ARCHIVE PHOTO SPECIAL: PART THREE
Over the course of the winter months, we have been delving into the archives in order to unearth some interesting photographs from throughout our history.
Some of these images won’t have been seen for decades, so we hope you enjoy this series of articles which will take you down a visual memory lane.
The image at the top of this article is of a young Ian Botham, and was taken at Taunton in April 1974.
The 18-year-old had made his debut the previous season, and hopes were high for the young allrounder.
He featured in 18 First Class matches for the County during the 1974 season, scoring 441 runs with a best of 59. He also claimed 30 wickets at an average of 24.63 with a best of five for 59.
He also played in 18 List A matches for Somerset that summer, scoring 222 runs with a best of 45 not out and taking 12 wickets with a best of two for 16.
In addition, the future England Captain also represented the Second XI on two occasions in Minor Counties Championship matches that year. He took three for 51 and four for 60 in Somerset’s seven-wicket win over Cheshire at Macclesfield before his final Minor County fixture against Shropshire in Ludlow.
In May of that year he starred as Somerset Second XI claimed a 151-run victory over Glamorgan in a two-day match at Wells, which also featured the likes of Merv Kitchen, Peter Roebuck, Vic Marks, Phil Slocombe, Brian Rose and Dennis Breakwell in the Somerset lineup.
The rest, as they say, is history!
This picture of Arthur Wellard was taken during the summer of 1949.
Although he didn’t make his debut until he was 25, Arthur Wellard enjoyed a long career with the County, playing between 1927 and 1950.
After a two year qualifying period, during which time he worked as a cricket professional for Weston-super-Mare CC, Arthur took 131 wickets in his first season in 1929. He also claimed 10 wickets in a match for the first time during his fourth County Championship appearance against his native Kent, with figures of six for 108 and four for 28.
From then on he remained a regular member of the Somerset side.
Between 1927 and 1950 Arthur Wellard played in 391 matches for Somerset in which he took 1517 wickets at an average of 24.32 and enjoyed his career best eight for 52 against Worcestershire at Bath in 1947, when he was 45 years old!
He is the second highest wicket-taker for Somerset, behind Jack White. He also claimed five or more wickets in an innings on 105 occasions, again second behind White, and second also in the 10-wicket hauls list with 24 behind White’s 57.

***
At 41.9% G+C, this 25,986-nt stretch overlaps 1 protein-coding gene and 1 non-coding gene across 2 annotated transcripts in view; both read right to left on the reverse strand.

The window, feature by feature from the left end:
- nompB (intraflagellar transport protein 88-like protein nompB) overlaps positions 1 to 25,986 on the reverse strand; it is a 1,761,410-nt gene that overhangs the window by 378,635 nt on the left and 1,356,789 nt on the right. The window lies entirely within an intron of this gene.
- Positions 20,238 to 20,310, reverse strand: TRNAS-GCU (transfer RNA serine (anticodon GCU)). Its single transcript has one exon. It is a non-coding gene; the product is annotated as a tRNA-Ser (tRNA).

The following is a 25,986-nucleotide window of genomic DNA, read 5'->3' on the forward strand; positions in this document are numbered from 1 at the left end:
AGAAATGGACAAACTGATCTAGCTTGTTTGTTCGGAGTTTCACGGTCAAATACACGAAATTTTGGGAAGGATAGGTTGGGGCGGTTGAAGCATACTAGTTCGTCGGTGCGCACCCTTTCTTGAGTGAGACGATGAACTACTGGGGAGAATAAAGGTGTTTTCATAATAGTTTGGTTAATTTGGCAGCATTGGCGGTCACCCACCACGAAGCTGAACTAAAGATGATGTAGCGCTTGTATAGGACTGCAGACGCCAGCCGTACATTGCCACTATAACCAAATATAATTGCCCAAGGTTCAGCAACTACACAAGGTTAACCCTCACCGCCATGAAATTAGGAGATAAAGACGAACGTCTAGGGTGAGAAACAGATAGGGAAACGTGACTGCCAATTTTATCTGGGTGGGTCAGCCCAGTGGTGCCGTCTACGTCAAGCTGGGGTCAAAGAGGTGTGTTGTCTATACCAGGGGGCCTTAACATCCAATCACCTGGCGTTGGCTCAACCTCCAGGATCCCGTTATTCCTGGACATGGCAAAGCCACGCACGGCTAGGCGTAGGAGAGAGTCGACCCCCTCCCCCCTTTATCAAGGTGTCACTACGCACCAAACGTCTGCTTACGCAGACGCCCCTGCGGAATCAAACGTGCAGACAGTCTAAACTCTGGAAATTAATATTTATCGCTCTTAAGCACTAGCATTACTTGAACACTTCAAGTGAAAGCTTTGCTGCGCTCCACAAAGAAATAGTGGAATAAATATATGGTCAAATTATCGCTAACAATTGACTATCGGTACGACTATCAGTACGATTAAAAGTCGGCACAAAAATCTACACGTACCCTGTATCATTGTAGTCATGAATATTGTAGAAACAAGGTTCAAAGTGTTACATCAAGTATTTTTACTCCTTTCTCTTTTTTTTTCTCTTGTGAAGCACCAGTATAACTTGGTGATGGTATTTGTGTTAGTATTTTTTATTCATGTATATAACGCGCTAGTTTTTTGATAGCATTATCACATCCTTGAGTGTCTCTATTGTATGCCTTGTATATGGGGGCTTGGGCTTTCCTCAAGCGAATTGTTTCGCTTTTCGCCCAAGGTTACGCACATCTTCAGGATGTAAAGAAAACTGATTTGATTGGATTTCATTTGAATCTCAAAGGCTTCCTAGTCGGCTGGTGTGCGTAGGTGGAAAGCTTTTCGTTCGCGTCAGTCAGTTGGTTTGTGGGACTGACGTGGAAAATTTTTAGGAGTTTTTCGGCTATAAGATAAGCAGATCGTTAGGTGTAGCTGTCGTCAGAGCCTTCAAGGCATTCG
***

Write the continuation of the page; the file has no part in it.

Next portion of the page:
In 1936 Arthur Wellard was named as a Wisden Cricketer of the Year. In 1938 he took 169 wickets for Somerset, the most by any player in a season, and in 1946, at the age of 44, he became the oldest player to claim 100 wickets in a season for the County.
Arthur achieved the double (1000 runs and 100 wickets) twice, in both 1933 and 1935.
He played in two Test Matches, once against New Zealand in 1937 and then against Australia the next summer.
This image shows one of the perils of cricket, and indeed the British summer.
Taken on July 14th, 2001, it shows the touring Australian team killing time during a rain delay on day two of their tourist match against Somerset at Taunton.
Amongst the players watching the Australia v British and Irish Lions rugby union match in the Colin Atkinson Pavilion is Adam Gilchrist.
Despite the weather, the game was played to a conclusion with the Australians coming out on top in the four-day match by 176 runs.
There were two debutants for Somerset in the match, in the form of Pakistan fast bowler Shoaib Akhtar and his compatriot Aamer Sohail.
After winning the toss and electing to bat, the tourists declared on 348 for three. Despite Jason Kerr and Jamie Grove reducing Australia to 62 for two, Ricky Ponting (128) and Justin Langer (104 not out) put their side on top.
Aamer Sohail made 50 and useful contributions from Rob Turner (42), Matt Wood (39) and Keith Parsons (38) saw Somerset make 267 all out in their first innings.
Batting for a second time, Australia declared on 335 for four with Damien Martyn top scoring with 176 not out. Half centuries from Wood and Mike Burns gave Somerset hope but the hosts were eventually dismissed for 240.
The above photograph was taken in July 1981 at Lord’s during the final of the Benson & Hedges Cup.
Somerset took on Surrey in the 55-over match and lifted the trophy thanks to a comprehensive victory.
After winning the toss Brian Rose elected to field.
Joel Garner terrorised the opposition, taking five for 14 from 11 overs as Surrey reached 194 for eight from their allotted overs. Roger Knight was the only batsman who offered any resistance, making 92.
Requiring 195 for victory, Somerset found themselves on five for two but then Viv Richards played one of his finest innings for the County.
The West Indian maestro was at his majestic best on his way to making 132 not out as his side reached their target off 44.3 overs to win by seven wickets.
This image was taken at the Cooper Associates County Ground on June 28th 2000 ahead of England Women’s ODI against South Africa.
It was the second time that a Women’s ODI had been played at Taunton and England won by eight wickets.
After winning the toss, England skipper Clare Connor elected to field.
Half centuries from Cindy Eksteen (62) and Aluis Kuylaars (57 not out) helped the tourists to 222 for seven from their 50 overs.
Charlotte Edwards made 96 not out and Barbara Daniels scored 95 as England reached the required total for the loss of just two wickets from 46.2 overs.
England would win the five-match series 3-2.
We hope that you have enjoyed this look through the archives, and we look forward to you joining us again soon for part four.Back to News